to give up.”

He stepped around a fifty-pound bag of
flour and came close enough for her to smell the soap he’d washed
with. “I admit I never guessed how hard it would be, myself. Many
was the time that I regretted dragging ye off on what you called a
fool’s errand. And it could have ended badly, at least a dozen
different times.” He lifted her hand and kissed the back of her
finger that bore her silver wedding ring. “Are ye still
sorry?”

His voice took on subtle, husky shades
and he captured her gaze with his. It was almost frightening, the
heat and depth of emotion she saw there. A woman could get lost in
eyes like his and never find her way back. She could fall in love
with a man who had such eyes and never be the same.


No. I’m not
sorry.”

He turned her hand over and kissed the
center of her palm, making gooseflesh rise on her arm.


And are ye still furious
with me?”

She drew a deep breath when his tongue
touched her palm. “No.”

He looked at her over her hand and put
his arm around her waist to draw her to him. “I’m glad. Shall we
start over, then?”


Start over?”


Aye.” He backed up and
bowed slightly. “Hello, pretty lass. I’m Aidan O’Rourke. And who
might you be?”

She laughed. “And how many girls in
Skibbereen heard those very same words?”


Now, now, we’re not in
Skibbereen. We’re in America, and a fine place it is, too. But ye
look like an Irish girl I used to know. What did you say your name
is?”

She gave him an arch look. “This is
silly. You know my name.”


But I want to hear you say
it.”


I’m Farrell
Kirwan.”


Hmm. I’ve heard that ye’re
married.”

“’
Tis true, I
am.”


Yet, you don’t use your
husband’s name? Well, join me at the table over here for a wee dram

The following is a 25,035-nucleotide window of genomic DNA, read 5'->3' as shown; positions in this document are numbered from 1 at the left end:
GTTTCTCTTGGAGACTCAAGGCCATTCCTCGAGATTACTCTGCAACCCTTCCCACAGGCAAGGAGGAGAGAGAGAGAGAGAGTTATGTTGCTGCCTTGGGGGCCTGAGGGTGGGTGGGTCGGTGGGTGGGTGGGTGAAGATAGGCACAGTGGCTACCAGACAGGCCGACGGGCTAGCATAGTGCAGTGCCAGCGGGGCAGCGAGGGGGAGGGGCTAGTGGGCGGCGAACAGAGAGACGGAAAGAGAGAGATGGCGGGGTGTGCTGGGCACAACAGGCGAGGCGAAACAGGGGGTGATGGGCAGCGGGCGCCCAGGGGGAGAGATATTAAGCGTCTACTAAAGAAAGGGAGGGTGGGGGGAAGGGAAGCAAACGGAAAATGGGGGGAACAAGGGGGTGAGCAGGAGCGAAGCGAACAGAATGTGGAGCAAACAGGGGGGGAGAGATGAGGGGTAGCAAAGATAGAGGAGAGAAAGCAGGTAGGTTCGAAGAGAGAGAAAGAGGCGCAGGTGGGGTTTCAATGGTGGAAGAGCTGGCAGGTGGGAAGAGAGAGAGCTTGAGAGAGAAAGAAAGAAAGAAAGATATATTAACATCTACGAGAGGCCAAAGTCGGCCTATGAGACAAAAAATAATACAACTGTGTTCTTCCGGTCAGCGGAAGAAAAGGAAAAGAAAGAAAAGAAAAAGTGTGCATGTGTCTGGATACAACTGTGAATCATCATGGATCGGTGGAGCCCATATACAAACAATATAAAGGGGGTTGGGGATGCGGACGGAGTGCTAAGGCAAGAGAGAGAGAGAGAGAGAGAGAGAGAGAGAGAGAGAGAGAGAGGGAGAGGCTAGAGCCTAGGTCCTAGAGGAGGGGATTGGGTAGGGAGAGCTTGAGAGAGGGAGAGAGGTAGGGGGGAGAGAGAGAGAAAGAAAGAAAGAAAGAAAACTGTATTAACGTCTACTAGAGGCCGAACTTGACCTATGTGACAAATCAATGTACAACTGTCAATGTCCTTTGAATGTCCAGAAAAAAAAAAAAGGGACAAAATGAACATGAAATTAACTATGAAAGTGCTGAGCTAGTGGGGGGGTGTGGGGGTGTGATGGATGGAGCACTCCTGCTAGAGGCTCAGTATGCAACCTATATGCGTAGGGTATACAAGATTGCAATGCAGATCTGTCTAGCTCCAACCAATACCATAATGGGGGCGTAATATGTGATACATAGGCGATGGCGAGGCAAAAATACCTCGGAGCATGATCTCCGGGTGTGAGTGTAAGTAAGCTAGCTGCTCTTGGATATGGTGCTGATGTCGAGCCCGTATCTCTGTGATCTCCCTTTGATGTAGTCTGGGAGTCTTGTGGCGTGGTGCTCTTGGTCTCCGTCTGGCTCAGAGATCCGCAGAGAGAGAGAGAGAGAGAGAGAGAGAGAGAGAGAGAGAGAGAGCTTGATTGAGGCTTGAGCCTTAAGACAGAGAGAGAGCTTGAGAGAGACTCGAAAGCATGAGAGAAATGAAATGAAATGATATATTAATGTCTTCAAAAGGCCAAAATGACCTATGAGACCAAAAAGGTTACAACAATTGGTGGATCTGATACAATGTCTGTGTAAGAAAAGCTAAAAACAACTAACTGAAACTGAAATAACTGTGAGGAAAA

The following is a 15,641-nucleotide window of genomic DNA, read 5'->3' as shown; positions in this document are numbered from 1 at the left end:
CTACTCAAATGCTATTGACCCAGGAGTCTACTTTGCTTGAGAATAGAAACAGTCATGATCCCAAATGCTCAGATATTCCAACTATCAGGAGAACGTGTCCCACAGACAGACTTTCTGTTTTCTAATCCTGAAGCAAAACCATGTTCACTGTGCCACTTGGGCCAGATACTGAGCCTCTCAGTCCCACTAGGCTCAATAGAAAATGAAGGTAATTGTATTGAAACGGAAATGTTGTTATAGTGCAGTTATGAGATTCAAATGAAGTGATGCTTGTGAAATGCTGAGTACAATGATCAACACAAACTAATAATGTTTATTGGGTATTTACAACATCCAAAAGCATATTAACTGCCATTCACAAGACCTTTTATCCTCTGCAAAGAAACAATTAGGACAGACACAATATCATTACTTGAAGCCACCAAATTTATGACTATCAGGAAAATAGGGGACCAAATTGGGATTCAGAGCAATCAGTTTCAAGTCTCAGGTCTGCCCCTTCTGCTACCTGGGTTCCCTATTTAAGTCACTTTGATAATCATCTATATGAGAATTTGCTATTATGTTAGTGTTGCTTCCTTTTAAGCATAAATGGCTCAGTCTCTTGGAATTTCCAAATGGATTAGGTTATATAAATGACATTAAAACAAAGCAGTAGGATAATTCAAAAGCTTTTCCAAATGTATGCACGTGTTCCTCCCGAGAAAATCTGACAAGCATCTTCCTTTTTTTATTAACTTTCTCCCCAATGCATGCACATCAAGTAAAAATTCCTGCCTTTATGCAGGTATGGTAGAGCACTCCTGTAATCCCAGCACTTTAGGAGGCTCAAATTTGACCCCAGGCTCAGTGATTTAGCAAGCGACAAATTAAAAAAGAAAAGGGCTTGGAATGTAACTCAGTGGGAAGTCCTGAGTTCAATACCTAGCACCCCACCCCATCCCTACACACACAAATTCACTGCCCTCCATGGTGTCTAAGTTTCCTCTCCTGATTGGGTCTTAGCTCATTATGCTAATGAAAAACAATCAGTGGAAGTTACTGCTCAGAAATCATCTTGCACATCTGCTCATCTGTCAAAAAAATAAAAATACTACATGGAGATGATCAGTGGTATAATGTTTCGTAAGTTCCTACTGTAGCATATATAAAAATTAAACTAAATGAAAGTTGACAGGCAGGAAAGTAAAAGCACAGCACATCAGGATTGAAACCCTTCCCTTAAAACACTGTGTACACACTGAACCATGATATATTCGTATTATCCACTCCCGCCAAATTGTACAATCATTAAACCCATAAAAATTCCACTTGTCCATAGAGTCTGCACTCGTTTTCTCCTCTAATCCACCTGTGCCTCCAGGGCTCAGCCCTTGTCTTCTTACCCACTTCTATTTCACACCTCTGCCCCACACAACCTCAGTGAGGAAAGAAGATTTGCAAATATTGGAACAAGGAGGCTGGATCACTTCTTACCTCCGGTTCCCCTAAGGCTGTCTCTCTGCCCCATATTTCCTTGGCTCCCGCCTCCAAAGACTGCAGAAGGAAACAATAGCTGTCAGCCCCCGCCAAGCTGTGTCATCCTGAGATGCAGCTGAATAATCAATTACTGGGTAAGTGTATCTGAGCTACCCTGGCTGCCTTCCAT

of good Irish whiskey and tell me about it.”

She followed him to the table and sat.
She didn’t know what kind of game he was playing, but she went
along with it, wondering where it would lead.

After taking two cups from a shelf on
the wall, he sat with her and pulled the cork from the bottle. “I’m
sorry we have to drink from teacups, but I don’t know where things
are kept at this inn.” He poured a measure for both of
them.

She smiled, intrigued. Through the
open windows, the wind pushed heavy clouds across the sky and
rustled the dark fir trees around the house. Chirping birds flew
past, looking for their nests before nightfall and the start of
rain.


In the name of Erin,” he
intoned, and held up his cup.


In the name of Erin,” she
responded and took a careful sip of her drink, recognizing the
whiskey’s distinctive flavor that no other country on earth
produced. “Where did you find this? This isn’t your da’s
poteen.”


No, one of the saloons in
town, Kelleher’s, is owned by a man from Dublin. He has it shipped
in, thank God. That poteen from home won’t last forever.” He bolted
back his drink and set down the cup. “Now, then. You were going to
tell me about your husband.”


I was?”


Yes. Ye tell me you’re
married but you’ve given me your maiden name.” He gazed at her.
“What is your married name?”


Farrell
Kirwan . . . O’Rourke.” It was as if he’d
willed the truth from her.


Aye,” he said, seeming
satisfied. “Just so.” He poured another drink for himself. “What
kind of man is this O’Rourke?”

Ah, now she realized what he was
doing. He wanted to know how she felt about him. “He’s a good man,
I think. Better than I might have thought originally.” She
considered him over the rim of her own cup. She had come to realize
that Aidan was not the irresponsible philanderer she’d believed. Or
at least not the one he’d once been. Time and again he’d proven
himself to be ambitious, honest, considerate, and protective of
her. His handsomeness had made her follow him with her eyes more
times than she could count. She didn’t much care for his gambling,
but she understood why he’d taken part in those card games—to get
the money to bring them here. She added, “Marrying him wasn’t the
entire disaster I expected it would be.” She put a finger over her
lips, realizing how unflattering her comment was.

He almost sprayed a mouthful of
whiskey over them both when he laughed. “God, but you’re kind,
woman!”

BOOK: The Irish Bride
2.56Mb size Format: txt, pdf, ePub
ads